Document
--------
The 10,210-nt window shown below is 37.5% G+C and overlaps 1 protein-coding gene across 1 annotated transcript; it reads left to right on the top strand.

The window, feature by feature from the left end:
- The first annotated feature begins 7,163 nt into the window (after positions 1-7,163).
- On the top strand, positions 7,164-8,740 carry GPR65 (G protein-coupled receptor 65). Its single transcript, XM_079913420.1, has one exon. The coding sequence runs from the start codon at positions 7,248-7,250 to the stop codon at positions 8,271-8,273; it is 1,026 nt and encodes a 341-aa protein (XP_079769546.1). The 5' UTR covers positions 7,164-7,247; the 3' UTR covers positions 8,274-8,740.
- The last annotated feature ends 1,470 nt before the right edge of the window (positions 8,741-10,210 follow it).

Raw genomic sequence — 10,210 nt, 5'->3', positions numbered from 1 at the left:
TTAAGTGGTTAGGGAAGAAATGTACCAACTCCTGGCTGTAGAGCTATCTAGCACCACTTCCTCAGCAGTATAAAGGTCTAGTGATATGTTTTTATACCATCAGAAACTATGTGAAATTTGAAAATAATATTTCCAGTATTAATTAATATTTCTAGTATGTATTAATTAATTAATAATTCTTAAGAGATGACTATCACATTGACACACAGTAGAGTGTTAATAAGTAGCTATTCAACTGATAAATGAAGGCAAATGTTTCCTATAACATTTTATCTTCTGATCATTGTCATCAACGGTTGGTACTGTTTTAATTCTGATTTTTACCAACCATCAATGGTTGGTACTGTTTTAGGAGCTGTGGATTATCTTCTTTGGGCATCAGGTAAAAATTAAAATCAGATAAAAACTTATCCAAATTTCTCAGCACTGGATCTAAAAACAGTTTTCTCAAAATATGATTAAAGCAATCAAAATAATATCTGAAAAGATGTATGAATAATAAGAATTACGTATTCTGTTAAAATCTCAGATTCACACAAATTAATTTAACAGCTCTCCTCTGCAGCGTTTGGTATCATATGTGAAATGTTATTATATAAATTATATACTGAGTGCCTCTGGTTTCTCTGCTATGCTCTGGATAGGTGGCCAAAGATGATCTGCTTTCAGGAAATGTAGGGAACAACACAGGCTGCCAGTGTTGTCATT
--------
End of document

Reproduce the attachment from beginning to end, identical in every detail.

The 10,210-nt window shown below is 37.5% G+C and overlaps 1 protein-coding gene across 1 annotated transcript; it reads left to right on the top strand.

The window, feature by feature from the left end:
- The first annotated feature begins 7,163 nt into the window (after positions 1-7,163).
- On the top strand, positions 7,164-8,740 carry GPR65 (G protein-coupled receptor 65). Its single transcript, XM_079913420.1, has one exon. The coding sequence runs from the start codon at positions 7,248-7,250 to the stop codon at positions 8,271-8,273; it is 1,026 nt and encodes a 341-aa protein (XP_079769546.1). The 5' UTR covers positions 7,164-7,247; the 3' UTR covers positions 8,274-8,740.
- The last annotated feature ends 1,470 nt before the right edge of the window (positions 8,741-10,210 follow it).

Raw genomic sequence — 10,210 nt, 5'->3', positions numbered from 1 at the left:
TTAAGTGGTTAGGGAAGAAATGTACCAACTCCTGGCTGTAGAGCTATCTAGCACCACTTCCTCAGCAGTATAAAGGTCTAGTGATATGTTTTTATACCATCAGAAACTATGTGAAATTTGAAAATAATATTTCCAGTATTAATTAATATTTCTAGTATGTATTAATTAATTAATAATTCTTAAGAGATGACTATCACATTGACACACAGTAGAGTGTTAATAAGTAGCTATTCAACTGATAAATGAAGGCAAATGTTTCCTATAACATTTTATCTTCTGATCATTGTCATCAACGGTTGGTACTGTTTTAATTCTGATTTTTACCAACCATCAATGGTTGGTACTGTTTTAGGAGCTGTGGATTATCTTCTTTGGGCATCAGGTAAAAATTAAAATCAGATAAAAACTTATCCAAATTTCTCAGCACTGGATCTAAAAACAGTTTTCTCAAAATATGATTAAAGCAATCAAAATAATATCTGAAAAGATGTATGAATAATAAGAATTACGTATTCTGTTAAAATCTCAGATTCACACAAATTAATTTAACAGCTCTCCTCTGCAGCGTTTGGTATCATATGTGAAATGTTATTATATAAATTATATACTGAGTGCCTCTGGTTTCTCTGCTATGCTCTGGATAGGTGGCCAAAGATGATCTGCTTTCAGGAAATGTAGGGAACAACACAGGCTGCCAGTGTTGTCATT